Driver Development Presentation at WalterCon 2006

1. Device File System

Weakly typed directory hierarchy:

  • there is no /dev/eth0, instead, all network devices are in /dev/net/
  • all drivers in a subdirectory usually follow the same API, however this is not enforced
  • drivers can support multiple APIs by publishing more than one device
  • the name of the driver does not need to have any relation to where or what is published, even though you shouldn't abuse this to avoid confusion

For development:

  • use rescan <driver name> to make sure the system reloads your driver after a recompilation
  • for the rescanning to work as expected, the driver must be located in the drivers/bin/ directory - this is the only reason why it's usually not a good idea to put the driver into drivers/dev/
  • Rescanning will only work if no device published by the driver is currently in use

System boot in BeOS:

  • The boot loader needs to load all drivers needed to let the kernel access the boot file system
  • Only the drivers found in certain well known directories are loaded:
    • drivers/dev/
    • drivers/dev/disk/
  • All other drivers are loaded on demand: an application (for example, the media server) looks for devices in /dev/audio, and the devfs will then load all of the drivers it finds in that directory.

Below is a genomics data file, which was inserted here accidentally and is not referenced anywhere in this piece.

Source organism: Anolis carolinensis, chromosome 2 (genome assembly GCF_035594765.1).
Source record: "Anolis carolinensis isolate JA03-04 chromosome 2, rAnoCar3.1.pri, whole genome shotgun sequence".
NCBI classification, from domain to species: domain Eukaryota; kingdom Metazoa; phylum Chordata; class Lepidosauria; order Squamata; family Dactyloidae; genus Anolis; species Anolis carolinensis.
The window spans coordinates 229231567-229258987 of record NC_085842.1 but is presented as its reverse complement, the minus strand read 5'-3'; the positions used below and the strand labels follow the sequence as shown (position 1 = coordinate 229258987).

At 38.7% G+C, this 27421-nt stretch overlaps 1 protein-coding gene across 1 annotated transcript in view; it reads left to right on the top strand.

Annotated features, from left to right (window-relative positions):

System boot in Haiku:

  • It's yet to be determined how exactly the boot loader will do its job
  • If possible, it will use hardware detection to identify which driver need to be loaded so that the kernel can boot further

2. Modules

  • BeOS supports 3 different types of kernel add-ons:
    • drivers
    • file systems
    • modules
  • Haiku's file systems are standard modules; BeOS file systems are not supported
  • Haiku's new device system uses modules only, too, but BeOS drivers are still supported for compatibility
  • There can be several exported modules per add-on:
    	module_info *modules[] = {
    		(module_info *)&scsi_for_sim_module,
    		(module_info *)&scsi_bus_module,
    		(module_info *)&scsi_device_module,
    		(module_info *)&scsi_bus_raw_module,
  • The module name is determined by its path - plus an additional arbitrary identifier:
    • Name: "bus_managers/scsi/bus/v1"
    • Path: bus_managers/scsi
    • Free Identifier: bus/v1
  • To use a module, you have to get it first:
    	device_manager_info *gManager;
    	status_t status = get_module(B_DEVICE_MANAGER_MODULE_NAME,
    		(module_info **)&gManager);
    	if (status < B_OK) {
  • The gManager variable points to the requested module if the above call was successful; the module's exported functions can be used
  • After usage, you have to put the module away again using put_module() so that the system knows that it may unload the module again to save memory
  • Haiku extension: Dependencies
    	locked_pool_interface *gLockedPool;
    	device_manager_info *gManager;
    	module_dependency module_dependencies[] = {
    		{B_DEVICE_MANAGER_MODULE_NAME, (module_info **)&gManager},
    		{LOCKED_POOL_MODULE_NAME, (module_info **)&gLockedPool},
  • These dependencies are automatically resolved when loading the module - the referenced modules are directly available via the provided variables